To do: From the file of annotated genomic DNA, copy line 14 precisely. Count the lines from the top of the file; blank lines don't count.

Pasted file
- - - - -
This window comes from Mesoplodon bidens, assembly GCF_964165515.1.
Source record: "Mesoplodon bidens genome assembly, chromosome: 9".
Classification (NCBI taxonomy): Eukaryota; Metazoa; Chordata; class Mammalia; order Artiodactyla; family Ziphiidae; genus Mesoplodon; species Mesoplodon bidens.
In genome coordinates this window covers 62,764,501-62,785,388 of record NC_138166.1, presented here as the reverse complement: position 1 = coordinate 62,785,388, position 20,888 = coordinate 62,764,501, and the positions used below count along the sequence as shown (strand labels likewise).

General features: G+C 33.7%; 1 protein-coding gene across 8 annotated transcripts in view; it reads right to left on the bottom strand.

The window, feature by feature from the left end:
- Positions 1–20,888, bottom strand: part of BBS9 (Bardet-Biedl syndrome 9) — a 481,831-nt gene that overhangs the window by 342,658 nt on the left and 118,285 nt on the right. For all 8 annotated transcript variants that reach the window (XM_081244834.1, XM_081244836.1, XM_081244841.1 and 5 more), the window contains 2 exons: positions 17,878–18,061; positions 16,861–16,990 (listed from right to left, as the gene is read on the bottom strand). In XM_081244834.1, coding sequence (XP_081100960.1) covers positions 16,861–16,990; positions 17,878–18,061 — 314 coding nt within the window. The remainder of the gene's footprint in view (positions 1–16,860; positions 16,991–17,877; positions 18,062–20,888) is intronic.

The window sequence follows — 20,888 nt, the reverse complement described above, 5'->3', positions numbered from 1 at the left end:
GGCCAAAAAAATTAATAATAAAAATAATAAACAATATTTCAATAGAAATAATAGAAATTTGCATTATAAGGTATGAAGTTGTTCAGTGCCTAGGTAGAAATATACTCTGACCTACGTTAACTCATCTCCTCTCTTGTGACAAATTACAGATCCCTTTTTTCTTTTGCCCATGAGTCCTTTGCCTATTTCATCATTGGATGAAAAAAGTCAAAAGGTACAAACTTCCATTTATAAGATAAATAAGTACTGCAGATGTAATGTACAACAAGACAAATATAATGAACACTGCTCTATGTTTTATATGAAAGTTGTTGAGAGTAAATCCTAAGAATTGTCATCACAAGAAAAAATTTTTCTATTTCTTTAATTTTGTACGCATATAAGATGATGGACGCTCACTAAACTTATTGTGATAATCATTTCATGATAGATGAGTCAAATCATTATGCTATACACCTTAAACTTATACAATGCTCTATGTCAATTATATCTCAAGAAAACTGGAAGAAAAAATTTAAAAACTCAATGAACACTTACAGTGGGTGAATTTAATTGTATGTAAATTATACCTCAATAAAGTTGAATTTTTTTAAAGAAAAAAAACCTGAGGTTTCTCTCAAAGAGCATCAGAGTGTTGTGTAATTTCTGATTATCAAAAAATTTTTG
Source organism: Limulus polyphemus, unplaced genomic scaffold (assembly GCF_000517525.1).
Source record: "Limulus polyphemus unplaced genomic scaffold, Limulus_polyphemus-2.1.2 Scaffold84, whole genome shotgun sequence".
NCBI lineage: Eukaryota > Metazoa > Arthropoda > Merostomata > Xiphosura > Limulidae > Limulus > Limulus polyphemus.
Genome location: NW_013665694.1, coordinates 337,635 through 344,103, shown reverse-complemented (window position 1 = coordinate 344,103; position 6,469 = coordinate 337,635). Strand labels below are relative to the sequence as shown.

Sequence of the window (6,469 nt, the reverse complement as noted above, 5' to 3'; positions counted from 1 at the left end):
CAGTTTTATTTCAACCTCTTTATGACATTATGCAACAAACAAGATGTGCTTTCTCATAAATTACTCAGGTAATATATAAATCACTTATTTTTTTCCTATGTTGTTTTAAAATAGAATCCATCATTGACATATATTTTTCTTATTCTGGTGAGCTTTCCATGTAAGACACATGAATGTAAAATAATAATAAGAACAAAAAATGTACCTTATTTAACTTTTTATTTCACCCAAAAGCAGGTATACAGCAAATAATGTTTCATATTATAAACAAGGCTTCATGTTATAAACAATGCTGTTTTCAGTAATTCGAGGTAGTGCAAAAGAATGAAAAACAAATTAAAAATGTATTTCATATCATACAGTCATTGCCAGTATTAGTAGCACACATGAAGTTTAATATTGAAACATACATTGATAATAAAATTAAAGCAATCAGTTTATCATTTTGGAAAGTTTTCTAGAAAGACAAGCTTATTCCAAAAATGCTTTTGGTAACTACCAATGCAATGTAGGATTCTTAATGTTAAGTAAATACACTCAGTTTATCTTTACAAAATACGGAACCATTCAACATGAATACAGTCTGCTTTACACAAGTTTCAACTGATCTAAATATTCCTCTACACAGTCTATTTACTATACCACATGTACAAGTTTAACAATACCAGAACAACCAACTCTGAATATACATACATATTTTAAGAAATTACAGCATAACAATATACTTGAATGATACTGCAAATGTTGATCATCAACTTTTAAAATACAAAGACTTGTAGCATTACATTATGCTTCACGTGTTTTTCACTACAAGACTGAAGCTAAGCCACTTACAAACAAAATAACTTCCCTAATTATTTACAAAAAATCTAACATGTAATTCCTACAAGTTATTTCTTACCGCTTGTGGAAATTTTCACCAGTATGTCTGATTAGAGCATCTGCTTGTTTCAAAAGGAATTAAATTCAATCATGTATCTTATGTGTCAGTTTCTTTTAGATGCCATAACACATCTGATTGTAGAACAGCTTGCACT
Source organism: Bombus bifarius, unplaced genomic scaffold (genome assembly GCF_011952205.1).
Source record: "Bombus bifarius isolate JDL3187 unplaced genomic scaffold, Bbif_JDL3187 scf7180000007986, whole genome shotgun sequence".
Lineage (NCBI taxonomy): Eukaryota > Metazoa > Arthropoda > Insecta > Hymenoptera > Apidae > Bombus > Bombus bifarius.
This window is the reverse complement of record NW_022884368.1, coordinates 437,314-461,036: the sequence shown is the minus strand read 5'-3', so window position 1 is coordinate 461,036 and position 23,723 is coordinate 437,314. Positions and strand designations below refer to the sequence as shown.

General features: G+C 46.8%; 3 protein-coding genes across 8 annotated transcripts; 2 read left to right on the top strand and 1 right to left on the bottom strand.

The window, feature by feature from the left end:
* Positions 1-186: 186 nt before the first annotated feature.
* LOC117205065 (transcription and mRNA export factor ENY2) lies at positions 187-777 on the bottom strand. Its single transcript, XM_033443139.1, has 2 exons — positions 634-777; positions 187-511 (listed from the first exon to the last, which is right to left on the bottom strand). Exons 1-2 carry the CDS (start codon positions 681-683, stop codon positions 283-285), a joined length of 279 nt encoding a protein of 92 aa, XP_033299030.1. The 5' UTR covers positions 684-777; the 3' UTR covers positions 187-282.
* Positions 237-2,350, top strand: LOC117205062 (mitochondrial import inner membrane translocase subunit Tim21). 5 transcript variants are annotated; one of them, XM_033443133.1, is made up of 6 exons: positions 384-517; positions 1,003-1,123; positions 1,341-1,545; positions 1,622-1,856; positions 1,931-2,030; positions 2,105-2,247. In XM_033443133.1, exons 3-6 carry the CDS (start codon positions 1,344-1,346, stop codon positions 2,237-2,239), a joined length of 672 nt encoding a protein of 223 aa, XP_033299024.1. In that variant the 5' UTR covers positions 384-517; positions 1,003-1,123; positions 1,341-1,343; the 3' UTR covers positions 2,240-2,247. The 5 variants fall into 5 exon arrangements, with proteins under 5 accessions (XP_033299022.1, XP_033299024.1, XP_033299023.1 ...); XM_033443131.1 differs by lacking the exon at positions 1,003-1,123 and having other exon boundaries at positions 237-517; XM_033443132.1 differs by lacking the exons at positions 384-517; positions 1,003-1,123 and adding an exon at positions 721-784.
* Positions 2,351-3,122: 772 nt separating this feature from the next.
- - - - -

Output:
Sequence of the window (6,469 nt, the reverse complement as noted above, 5' to 3'; positions counted from 1 at the left end):